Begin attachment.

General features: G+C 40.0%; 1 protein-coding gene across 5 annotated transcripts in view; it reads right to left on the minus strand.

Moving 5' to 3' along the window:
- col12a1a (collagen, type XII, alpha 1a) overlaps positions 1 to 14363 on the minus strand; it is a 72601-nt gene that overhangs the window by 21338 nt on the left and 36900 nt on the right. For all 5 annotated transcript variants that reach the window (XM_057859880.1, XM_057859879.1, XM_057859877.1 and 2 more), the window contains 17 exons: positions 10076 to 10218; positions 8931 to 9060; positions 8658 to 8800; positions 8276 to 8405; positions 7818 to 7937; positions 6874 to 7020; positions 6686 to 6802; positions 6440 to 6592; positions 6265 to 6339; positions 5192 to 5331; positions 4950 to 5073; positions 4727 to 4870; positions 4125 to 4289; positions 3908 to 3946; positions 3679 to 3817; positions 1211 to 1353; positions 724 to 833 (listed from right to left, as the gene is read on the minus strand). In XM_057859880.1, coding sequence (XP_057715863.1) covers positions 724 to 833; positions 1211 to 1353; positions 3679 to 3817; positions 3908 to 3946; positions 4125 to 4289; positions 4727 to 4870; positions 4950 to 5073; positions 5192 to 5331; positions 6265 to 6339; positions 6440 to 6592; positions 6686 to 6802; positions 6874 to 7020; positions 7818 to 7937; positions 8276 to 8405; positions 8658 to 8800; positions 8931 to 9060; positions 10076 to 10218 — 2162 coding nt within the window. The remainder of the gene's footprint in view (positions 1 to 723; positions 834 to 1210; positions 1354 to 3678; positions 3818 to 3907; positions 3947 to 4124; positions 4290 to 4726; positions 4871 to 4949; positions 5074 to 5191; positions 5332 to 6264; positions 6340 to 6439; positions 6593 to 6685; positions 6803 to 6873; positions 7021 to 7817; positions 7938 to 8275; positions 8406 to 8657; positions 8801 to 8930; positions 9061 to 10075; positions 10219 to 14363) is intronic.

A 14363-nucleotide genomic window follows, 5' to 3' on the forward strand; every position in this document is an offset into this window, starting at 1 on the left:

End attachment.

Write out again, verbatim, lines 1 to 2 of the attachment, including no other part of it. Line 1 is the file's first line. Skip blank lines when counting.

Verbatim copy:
General features: G+C 40.0%; 1 protein-coding gene across 5 annotated transcripts in view; it reads right to left on the minus strand.

Moving 5' to 3' along the window: